Affiliation Department of Clinical, Neuro- and Developmental Psychology, Amsterdam Public Health Research Institute, Vrije Universiteit Amsterdam, Amsterdam, Netherlands

  • Daniel Samuel Pine,

    Roles Supervision, Writing – review & editing

    Affiliation Emotion and Development Branch, Section on Development and Affective Neuroscience, National Institute of Mental Health, Bethesda, Maryland, United States of America

  • Giovanni Abrahão Salum

    Roles Conceptualization, Funding acquisition, Methodology, Project administration, Resources, Supervision, Validation, Writing – review & editing

    Affiliation Section of Negative Affect and Social Processes, Hospital de Clínicas de Porto Alegre, Federal University of Rio Grande do Sul, Porto Alegre, Brazil

Selective serotonin reuptake inhibitors, and serotonin and norepinephrine reuptake inhibitors for anxiety, obsessive-compulsive, and stress disorders: A 3-level network meta-analysis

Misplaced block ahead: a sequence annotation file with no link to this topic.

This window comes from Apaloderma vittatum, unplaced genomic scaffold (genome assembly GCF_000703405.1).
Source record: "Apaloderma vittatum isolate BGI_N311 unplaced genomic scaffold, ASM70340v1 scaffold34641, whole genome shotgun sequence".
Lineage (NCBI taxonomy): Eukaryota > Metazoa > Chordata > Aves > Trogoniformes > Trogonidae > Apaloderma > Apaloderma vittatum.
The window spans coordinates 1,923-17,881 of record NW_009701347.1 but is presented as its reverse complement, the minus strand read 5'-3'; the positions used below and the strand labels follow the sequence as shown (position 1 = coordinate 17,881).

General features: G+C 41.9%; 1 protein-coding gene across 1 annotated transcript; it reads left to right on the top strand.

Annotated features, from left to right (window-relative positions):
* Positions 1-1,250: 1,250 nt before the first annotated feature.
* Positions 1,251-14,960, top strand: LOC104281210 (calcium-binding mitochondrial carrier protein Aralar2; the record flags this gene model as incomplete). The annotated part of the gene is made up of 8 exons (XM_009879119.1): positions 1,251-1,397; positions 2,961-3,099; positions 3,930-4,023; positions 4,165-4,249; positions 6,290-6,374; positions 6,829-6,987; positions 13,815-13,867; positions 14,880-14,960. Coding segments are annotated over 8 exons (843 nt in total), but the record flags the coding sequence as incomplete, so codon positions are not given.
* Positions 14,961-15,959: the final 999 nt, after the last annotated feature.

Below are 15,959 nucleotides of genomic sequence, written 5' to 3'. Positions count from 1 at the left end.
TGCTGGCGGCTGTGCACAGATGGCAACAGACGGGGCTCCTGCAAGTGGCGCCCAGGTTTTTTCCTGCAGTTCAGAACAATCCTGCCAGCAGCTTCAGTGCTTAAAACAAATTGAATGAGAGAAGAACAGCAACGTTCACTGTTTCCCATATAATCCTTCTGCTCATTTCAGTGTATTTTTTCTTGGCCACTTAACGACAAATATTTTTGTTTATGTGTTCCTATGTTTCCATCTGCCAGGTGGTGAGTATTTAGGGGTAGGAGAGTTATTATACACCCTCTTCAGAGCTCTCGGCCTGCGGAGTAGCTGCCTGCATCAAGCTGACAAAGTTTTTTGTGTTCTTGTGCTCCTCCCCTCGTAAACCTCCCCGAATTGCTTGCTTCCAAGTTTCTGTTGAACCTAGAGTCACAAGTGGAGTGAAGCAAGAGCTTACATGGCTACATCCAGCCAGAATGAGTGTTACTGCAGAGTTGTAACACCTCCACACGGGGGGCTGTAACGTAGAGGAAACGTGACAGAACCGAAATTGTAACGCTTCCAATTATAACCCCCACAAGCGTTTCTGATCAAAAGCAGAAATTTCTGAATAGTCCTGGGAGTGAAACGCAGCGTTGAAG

• Natan Pereira Gosmann, 
  • Marianna de Abreu Costa, 
  • Marianna de Barros Jaeger, 
  • Luis Souza Motta, 
  • Júlia Frozi, 
  • Lucas Spanemberg, 
  • Gisele Gus Manfro, 
  • Pim Cuijpers, 
  • Daniel Samuel Pine, 
  • Giovanni Abrahão Salum
PLOS
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Abstract

Background

Anxiety, obsessive-compulsive, and stress-related disorders frequently co-occur, and patients often present symptoms of several domains. Treatment involves the use of selective serotonin reuptake inhibitors (SSRIs) and serotonin and norepinephrine reuptake inhibitors (SNRIs), but data on comparative efficacy and acceptability are lacking. We aimed to compare the efficacy of SSRIs, SNRIs, and placebo in multiple symptom domains in patients with these diagnoses over the lifespan through a 3-level network meta-analysis.

Methods and findings